Of course, it does. If the administration that promised to reactivate the refineries has failed over five years down the line, where lies the trust element, between it and the good people of Nigeria? If again it now claims to have removed fuel subsidy, which they lambasted the previous Goodluck Jonathan-led administration of misuse, what stops it from using part of the subsidy to provide impact-making palliatives to put a smile on the faces of hapless Nigerians? Why not use part of the subsidy to build strong and stable infrastructure to act as catalysts to boost the economy through employment generation? Why not sell off the refineries, if real deregulation has taken place?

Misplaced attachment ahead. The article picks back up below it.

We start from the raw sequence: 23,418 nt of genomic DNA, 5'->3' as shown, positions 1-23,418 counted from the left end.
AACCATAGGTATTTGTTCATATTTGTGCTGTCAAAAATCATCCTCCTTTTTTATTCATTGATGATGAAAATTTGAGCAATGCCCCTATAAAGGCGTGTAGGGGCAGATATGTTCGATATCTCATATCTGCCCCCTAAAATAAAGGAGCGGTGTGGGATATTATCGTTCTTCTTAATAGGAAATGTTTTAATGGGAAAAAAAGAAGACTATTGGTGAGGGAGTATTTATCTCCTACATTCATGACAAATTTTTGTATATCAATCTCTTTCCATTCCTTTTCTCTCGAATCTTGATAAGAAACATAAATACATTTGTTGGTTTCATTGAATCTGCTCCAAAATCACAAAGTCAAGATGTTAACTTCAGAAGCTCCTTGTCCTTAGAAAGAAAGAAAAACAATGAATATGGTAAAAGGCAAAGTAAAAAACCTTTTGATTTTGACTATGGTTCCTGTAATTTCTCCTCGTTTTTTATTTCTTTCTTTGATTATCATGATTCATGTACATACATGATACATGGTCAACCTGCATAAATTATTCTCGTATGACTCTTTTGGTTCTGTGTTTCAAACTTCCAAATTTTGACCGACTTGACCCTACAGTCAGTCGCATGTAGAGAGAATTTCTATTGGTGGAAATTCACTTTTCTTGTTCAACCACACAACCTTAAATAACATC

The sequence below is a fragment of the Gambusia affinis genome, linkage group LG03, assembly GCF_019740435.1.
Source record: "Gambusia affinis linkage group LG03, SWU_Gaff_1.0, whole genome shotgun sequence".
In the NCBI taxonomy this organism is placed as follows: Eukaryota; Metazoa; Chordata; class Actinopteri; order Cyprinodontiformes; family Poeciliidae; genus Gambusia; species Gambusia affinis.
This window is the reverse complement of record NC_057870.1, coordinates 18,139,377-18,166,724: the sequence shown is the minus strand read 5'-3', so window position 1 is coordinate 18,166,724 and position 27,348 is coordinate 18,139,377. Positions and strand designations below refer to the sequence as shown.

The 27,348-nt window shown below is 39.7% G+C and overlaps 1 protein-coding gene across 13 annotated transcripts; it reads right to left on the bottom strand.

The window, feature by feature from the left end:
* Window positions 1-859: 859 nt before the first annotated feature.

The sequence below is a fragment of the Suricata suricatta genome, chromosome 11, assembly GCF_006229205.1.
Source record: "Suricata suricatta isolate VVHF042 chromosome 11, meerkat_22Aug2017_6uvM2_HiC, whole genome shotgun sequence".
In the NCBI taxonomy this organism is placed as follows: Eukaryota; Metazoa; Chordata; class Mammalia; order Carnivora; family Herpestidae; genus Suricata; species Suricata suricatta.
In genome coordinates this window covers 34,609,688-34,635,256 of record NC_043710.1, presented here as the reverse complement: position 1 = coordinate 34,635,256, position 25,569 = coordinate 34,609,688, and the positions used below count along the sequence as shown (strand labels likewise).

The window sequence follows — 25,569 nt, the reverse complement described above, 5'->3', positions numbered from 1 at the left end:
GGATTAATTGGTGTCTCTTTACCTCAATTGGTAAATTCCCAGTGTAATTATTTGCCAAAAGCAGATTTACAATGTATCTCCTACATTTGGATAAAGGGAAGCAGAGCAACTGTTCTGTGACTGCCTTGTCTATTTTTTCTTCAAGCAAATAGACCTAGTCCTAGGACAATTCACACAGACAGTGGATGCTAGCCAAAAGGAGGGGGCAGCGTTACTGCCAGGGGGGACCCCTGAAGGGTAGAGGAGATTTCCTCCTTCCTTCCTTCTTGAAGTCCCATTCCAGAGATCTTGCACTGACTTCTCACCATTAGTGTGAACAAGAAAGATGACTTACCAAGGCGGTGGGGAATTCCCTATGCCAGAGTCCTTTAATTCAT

Honestly, something must be missing somewhere along the productive value chain that leads to sustainable economic development. The pain again is that when important decisions, such as the fuel price increase is made without the stakeholders’ input and the government tries to find excuses to justify it, such exhibits nothing but a disconnect in the governance process.

For instance, for the Minister of State for Petroleum Resources, Mr. Timipre Sylva to claim that the new price is due to the announcement of a positive outcome in the final stage trial of the coronavirus vaccine is indeed laughable! The vaccine is being developed by American pharmaceutical giant, Pfizer Inc. in collaboration with BioNTech. How do we explain the paradox of the NNPC claiming to have spent N535.9 billion on subsidy, FAAC precisely in the First Quarter 2020?